Industries and Communities: Symbiotic Dependency and Sustainability of the Magana Town Industrial Park in Kenya
Mugenda, Olive M.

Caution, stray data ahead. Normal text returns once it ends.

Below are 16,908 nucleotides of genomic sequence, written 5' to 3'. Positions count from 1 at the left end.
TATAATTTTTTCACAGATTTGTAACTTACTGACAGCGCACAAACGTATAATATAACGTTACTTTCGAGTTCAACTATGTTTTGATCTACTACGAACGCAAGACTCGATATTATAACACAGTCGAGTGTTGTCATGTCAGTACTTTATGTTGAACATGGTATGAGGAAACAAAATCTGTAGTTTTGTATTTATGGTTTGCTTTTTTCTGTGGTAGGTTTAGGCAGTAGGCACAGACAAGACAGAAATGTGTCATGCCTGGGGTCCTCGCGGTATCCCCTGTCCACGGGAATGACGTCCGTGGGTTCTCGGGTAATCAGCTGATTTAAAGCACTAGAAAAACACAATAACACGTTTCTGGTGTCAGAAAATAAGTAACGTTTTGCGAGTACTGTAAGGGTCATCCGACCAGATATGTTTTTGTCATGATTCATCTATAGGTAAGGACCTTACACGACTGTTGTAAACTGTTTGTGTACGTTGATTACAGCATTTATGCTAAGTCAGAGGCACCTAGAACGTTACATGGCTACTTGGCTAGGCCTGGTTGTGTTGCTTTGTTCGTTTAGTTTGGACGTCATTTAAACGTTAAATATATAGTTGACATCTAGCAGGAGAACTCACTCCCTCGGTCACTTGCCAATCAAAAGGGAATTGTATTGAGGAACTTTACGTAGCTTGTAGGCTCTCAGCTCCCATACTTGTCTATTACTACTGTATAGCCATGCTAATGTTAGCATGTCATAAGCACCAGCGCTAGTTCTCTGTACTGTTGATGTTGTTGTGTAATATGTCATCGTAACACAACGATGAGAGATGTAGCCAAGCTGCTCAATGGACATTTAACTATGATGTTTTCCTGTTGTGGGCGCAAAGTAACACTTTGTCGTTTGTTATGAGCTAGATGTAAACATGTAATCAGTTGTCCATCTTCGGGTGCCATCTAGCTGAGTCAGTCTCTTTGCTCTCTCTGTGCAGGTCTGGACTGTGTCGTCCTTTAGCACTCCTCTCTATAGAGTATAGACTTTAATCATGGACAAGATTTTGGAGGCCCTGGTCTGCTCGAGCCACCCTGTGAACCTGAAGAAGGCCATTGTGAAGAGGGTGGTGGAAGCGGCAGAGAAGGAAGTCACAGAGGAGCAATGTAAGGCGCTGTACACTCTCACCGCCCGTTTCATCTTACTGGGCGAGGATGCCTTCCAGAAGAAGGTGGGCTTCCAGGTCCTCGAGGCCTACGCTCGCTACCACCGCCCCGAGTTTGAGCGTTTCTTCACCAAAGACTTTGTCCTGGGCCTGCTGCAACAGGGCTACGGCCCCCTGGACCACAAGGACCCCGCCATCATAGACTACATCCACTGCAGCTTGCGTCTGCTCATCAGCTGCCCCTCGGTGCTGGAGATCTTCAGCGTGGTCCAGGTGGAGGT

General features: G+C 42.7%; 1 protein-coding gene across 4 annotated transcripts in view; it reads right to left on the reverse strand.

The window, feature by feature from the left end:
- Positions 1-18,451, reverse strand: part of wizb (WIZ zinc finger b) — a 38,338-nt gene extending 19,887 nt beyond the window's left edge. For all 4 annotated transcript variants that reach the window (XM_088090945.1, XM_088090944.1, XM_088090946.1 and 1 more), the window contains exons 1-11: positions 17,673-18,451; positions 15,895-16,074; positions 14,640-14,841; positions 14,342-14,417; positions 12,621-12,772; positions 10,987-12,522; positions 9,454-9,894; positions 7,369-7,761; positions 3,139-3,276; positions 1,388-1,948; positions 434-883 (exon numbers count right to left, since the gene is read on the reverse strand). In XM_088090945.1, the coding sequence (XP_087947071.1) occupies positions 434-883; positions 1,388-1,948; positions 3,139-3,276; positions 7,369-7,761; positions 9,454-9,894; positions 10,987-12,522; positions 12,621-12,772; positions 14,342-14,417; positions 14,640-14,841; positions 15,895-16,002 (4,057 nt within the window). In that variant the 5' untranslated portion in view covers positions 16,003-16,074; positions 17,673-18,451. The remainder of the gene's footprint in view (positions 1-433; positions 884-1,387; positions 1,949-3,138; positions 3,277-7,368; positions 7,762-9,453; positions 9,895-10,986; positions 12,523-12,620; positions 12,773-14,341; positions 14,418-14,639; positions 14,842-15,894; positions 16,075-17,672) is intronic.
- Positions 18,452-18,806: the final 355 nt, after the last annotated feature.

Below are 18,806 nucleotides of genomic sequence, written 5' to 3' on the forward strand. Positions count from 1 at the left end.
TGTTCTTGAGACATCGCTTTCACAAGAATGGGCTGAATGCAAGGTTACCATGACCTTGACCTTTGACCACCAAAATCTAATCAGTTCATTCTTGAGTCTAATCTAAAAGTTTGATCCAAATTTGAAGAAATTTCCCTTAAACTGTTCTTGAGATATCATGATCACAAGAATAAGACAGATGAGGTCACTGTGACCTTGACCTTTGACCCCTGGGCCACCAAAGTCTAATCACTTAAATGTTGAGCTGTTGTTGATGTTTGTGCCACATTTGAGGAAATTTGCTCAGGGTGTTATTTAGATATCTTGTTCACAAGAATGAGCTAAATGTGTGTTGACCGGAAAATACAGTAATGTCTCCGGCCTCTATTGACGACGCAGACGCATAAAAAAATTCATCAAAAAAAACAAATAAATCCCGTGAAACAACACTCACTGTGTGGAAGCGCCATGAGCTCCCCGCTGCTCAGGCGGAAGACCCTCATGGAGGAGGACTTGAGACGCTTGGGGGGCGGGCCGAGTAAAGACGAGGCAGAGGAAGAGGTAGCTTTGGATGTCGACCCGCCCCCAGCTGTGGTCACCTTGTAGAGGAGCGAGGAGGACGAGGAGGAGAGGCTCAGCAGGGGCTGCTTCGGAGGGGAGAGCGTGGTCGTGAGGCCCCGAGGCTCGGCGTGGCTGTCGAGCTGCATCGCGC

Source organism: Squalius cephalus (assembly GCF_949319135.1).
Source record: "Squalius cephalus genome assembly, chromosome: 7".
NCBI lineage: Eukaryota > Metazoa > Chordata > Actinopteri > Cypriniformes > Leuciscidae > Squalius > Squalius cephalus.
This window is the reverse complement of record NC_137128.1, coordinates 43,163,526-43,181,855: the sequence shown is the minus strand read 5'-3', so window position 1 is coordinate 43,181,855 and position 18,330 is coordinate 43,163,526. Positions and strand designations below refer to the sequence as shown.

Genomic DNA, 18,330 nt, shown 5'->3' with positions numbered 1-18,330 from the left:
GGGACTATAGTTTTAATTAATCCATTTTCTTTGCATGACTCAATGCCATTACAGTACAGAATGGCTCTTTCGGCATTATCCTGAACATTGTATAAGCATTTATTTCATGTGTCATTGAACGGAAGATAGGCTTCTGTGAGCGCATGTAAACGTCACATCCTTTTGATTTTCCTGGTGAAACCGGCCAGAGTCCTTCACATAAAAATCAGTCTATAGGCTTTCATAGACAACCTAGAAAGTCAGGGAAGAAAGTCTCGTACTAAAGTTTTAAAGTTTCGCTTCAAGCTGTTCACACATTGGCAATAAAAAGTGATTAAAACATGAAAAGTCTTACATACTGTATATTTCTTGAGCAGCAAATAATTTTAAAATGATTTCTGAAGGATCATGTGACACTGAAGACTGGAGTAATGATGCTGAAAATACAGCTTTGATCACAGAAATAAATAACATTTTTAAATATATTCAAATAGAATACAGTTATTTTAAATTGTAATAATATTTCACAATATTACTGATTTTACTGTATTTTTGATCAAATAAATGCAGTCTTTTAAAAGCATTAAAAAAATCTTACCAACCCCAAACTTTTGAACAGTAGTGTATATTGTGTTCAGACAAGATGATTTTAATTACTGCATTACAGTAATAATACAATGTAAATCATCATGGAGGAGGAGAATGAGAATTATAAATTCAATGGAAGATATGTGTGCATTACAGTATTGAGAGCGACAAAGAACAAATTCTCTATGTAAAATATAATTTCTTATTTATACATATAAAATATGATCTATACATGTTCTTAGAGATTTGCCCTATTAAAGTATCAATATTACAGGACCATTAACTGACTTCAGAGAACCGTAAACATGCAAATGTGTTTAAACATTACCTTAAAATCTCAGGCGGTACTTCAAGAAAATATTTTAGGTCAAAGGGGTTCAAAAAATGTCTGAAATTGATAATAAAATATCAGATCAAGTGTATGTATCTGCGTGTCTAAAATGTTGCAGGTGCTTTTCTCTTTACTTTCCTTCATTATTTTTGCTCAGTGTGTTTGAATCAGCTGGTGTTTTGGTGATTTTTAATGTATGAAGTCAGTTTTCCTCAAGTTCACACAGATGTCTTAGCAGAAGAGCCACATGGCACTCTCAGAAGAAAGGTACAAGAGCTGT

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Industrial development is perceived as an important indicator of economic growth. Though industries may be elected by private and public parties to provide goods and services at a market price, their existence at a place or region can change forever the intricate relations and interactions of a community within its environment. The situation of industries in rural areas affects rural economies by creating a demand for labour, agricultural goods and services while also opening up the areas to in-migration, increased settlements, spatial concentration of amenities and infrastructural development. In general, industrial location could change the life of communities directly and indirectly in a way that older living patterns can never be recaptured. Hence, industry-community linkages arise warranting an evaluation of the nature, the benefits and the impacts from the two dimensions. This paper thus explores these issues grounded on the following questions: are industries ‘attracted' to locate in some locales by community-based variables that is, demographics, labour characteristics, prevailing socio-economic activities within the area? Do industries utilize the community advantages that propel them to locate at a place and do communities contribute to their operations? Do communities that ‘host' industries leap benefits from them for individual and communal development? How can rural industrial parks contribute tangibly to community level development leading to sustainable development? The findings discussed in this paper are derived from a survey targeting a peri-urban industrial park located in the periphery of Nairobi city. It drew from a sample of 902 respondents, several key informant interviews and focus group discussions with segments of the community. The findings prove that industries can indeed contribute to community change and that communities can leap benefits from industrial operations for their own development and sustainability. However, the extent of these two-way flow of benefits are dependent on: the level of interaction between host community and industry, the employment ratio of community working in industry, the CSR policy and practice embraced by the companies and the good will of community leaders to connect their operations with the ideals of CSR practiced by the companies